• Excellent sound quality (impressive bass) if earbuds are synchronized with each other
  • Comfortable good fit (even for “smallish ears”
  • Excellent touch controls
  • Don’t move when running
  • Not quite ready for prime time; bat life is major problem

Reviews from wareableyoutube, digitaltrends

Said this and more:

Stay connected, except in crowds with lots of Bluetooth users

Good sound quality; horrible sound quality

“fewer sensors, more purpose”

No drag and drop music files

Good fit, bad fit, stay in, don’t stay in, lose low frequencies

Very much a beta product at this time

Battery life too short to get through a full workout

  • No voice mic
  •  4GB storage (1000 songs)
  • 1.5 – 3 hrs battery life, 3 charges
  • voice assistant
  • 3 colors
  • Gel tips


  • SBC (codec), older Bluetooth compression method with poorer sound quality
  • “ambient sound” mode for surrounding sounds


  • Heart rate, steps, distance, speed, calories
  • real time voice updates
  • in ear coach can be activated or deactivated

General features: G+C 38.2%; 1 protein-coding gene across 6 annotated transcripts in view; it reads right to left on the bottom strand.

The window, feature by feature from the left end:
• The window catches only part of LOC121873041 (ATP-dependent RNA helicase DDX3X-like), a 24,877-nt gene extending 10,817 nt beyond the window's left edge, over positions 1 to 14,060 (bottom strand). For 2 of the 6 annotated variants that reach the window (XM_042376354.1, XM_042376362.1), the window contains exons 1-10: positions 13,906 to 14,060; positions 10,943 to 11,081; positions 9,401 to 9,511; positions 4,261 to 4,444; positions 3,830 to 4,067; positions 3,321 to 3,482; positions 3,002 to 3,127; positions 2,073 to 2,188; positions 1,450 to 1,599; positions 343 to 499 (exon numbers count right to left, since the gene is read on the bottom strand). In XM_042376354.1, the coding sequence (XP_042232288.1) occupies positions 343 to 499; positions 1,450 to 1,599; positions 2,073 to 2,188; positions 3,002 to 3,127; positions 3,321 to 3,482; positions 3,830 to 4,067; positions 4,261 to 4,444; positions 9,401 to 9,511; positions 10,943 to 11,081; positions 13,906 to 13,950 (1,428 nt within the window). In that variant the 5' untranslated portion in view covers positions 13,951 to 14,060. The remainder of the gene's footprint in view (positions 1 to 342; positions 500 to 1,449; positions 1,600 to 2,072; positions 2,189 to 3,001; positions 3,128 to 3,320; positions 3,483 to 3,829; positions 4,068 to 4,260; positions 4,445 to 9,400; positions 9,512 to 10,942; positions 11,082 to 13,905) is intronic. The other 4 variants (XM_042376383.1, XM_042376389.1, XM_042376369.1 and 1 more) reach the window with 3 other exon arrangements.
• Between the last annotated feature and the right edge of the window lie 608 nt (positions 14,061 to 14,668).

• Splash resistance
  • S Health Android app


  • touch command
  • Chose either ear as master

Cord free.


No strings attached.


Without the need for a phone.


Stay aware.


Bring your songs.




$279.49/pair + capsule case charger

Amazon reviewsearin-amazon-reviews

Consumers said:

  • Interaural BT RF problems outdoors (wind, fewer reflective surfaces):  “Company needs to put more time into stereo dynamics”
  • Good range 
  • Absolutely no customer service!”
  • “Ultimately … they are only wireless earbuds

Reviews from eetimes, gadget

Said this and more:

  • ambitious but flawed
  • no mic 
  • no phone


  • 3 hrs/charge, 3 charges per capsule
  • Music streaming/sound isolation
  • Earin app

“True Wireless Earbuds”


“Absolutely no wires”


Lightest True Wireless Earbuds in Existence”

Apollo 7 Erato earbuds



$299/pair + charging case 

Amazon reviews (only 4)apollo-7-erato-amazon-reviews

  • “Rock solid” Bluetooth connection 
  • Tiny and comfortable
  • Very good audio quality, balanced, deep/tight bass, rich & warm mids and crisp highs
  • OK or “not good” for phone calls

Review from verge

Said this and more:

  • too simple”
  • “decent mic”
  • no fitness tracking
  • no audio passthrough
  • no way to easily check battery life



  • Phone (mono only)
  • Music
  • Siri
  • Water proof
  • VC button on each bud





“True Wireless Technology”


Award Winning


Ultra Light, Low Power




This is the 17th post in the Hearables series.  Click here for post 1, post 2,  post 3, post 4,  post 5,  post 6, post 7, post 8,  post 9,  post 10,post 11, post 12, post 13 ,  post 14, post 15, post 16.


image courtesy of potato delivery